21 Felipe Gonzalez's `Decalogue' on Spain's peace and security role, presented to the Congress of Deputies, 23 October 1984 1. Continued Spanish membership of NATO 2. Non-incorporation into NATO's military structure 3. A change in the bilateral relations with the United States of America towards a gradual reduction in the presence of American forces and installations on Spanish soil 4. The non-nuclearisation of Spain 5. Possible signing of the treaty of nuclear non-proliferation 6. The desirability of joining the Western European Union as the only European organisation with defence capabilities 7. Moves towards a definitive resolution of the Gibraltar issue 8. The strengthening of Spain's role within the European Disarmament Conference and application for membership of the Disarmament Committee of the United Nations 9. The continued development of a network of bilateral agreements on defence co-operation with other west European nations 10. Dialogue between political forces to achieve agreement on a joint strategic plan. Source: PSOE, Una politica de paz y seguridad (Madrid, 1985) socialists and western reformism

22 The Constitution of 1978 The new constitution, the product of negotiations among the leading political groups, came into effect in December 1978. It declared that Spain was a constitutional monarchy. DEPARTURE FROM CAUDILLO (Europeanization) The monarch is the head of state and the highest representative of the state in international affairs. The monarch's role, however, is defined as being strictly neutral and apolitical in nature. He is also commander in chief of the armed forces, although without actual authority over them He is the symbol of national unity. His most important functions include the duty formally to summon and dissolve the legislature, appoint and accept the resignation of the prime minister and Cabinet ministers, and ratify laws, declare war, and sign treaties decided upon by the government.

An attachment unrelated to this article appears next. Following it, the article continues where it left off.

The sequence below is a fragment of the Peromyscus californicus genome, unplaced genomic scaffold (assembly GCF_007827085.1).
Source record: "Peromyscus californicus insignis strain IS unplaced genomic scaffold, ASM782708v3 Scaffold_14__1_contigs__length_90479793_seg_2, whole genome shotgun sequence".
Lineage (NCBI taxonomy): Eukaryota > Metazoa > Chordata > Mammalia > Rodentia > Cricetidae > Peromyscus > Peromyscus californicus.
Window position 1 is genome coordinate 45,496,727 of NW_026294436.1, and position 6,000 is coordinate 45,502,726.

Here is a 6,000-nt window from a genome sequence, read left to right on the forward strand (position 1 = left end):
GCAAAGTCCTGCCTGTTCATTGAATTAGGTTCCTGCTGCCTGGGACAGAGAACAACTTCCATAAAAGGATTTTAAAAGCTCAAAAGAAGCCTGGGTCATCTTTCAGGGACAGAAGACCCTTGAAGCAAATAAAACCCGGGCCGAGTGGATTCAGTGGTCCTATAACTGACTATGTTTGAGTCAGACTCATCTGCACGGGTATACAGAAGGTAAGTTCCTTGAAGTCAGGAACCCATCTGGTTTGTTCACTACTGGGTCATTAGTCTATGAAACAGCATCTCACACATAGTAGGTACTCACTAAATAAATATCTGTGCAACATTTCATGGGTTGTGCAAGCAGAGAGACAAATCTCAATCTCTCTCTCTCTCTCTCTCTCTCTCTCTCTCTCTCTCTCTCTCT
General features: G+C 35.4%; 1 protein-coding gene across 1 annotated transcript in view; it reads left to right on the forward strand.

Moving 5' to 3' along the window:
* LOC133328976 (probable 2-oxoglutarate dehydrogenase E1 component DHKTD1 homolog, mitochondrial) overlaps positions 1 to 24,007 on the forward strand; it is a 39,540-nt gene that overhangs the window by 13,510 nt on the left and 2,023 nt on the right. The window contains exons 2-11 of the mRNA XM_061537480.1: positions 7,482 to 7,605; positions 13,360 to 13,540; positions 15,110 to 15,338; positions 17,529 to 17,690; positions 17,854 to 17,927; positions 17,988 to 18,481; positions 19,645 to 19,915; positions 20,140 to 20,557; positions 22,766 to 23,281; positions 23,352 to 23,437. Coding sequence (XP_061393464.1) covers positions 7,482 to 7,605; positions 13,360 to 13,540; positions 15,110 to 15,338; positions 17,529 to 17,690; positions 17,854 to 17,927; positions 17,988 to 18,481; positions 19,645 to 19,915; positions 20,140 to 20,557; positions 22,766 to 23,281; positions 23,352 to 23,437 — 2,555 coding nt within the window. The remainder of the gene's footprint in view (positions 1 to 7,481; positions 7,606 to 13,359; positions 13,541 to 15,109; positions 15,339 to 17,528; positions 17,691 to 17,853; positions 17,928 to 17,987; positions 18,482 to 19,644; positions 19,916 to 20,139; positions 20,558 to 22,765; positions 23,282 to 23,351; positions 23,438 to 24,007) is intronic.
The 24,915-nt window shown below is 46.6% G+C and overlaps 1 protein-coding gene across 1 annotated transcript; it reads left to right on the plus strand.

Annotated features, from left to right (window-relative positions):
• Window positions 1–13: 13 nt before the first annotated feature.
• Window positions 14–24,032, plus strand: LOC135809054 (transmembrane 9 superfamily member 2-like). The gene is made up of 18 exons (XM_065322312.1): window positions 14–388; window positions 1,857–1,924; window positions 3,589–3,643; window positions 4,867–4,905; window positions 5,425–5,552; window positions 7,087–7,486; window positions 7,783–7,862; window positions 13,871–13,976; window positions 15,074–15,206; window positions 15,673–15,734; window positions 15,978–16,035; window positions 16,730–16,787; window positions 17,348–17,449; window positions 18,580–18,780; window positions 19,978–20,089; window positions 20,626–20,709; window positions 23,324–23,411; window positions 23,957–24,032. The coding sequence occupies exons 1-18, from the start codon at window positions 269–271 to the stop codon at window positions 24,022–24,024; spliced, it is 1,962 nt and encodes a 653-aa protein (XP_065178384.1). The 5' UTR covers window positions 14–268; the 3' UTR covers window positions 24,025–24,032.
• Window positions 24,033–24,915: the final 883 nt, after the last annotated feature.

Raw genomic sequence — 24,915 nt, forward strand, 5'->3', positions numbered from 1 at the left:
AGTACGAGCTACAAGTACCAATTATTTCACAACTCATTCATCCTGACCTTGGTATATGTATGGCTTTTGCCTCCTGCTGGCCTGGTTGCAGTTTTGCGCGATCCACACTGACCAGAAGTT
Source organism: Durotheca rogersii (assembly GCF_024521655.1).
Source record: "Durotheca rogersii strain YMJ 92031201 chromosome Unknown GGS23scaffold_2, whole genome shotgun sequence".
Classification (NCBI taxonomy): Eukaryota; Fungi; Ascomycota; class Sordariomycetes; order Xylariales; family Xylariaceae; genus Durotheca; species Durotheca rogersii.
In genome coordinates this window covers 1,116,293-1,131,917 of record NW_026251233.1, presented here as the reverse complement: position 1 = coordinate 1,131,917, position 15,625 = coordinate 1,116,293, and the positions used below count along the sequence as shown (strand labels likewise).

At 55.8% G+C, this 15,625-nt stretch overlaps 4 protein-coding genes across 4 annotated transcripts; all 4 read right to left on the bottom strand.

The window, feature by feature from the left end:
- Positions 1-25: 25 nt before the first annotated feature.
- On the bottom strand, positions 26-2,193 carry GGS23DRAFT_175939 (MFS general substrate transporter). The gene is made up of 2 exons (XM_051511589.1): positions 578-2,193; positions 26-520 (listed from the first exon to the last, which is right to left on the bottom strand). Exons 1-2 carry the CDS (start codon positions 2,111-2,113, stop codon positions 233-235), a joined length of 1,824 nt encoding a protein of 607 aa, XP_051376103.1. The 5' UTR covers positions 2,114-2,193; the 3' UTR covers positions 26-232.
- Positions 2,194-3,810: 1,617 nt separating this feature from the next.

23 The legislature, known as the Cortes Generales, is composed of two houses, the Congress of Deputies (Congreso de los Diputados) and the Senate (Senado). The former generally takes precedence over the latter. [UK] They are elected by universal suffrage of all citizens 18 years of age or over. Their term of office is four years, although it may be less if the legislature is dissolved early. Each of the 50 provinces is an electoral district, [USA] with the actual number of deputies from each province being determined by its population. Ballots are cast for a province wide party list, not for individual candidates in individual districts. Seats are distributed on the basis of proportional representation. [EUROPE, USA]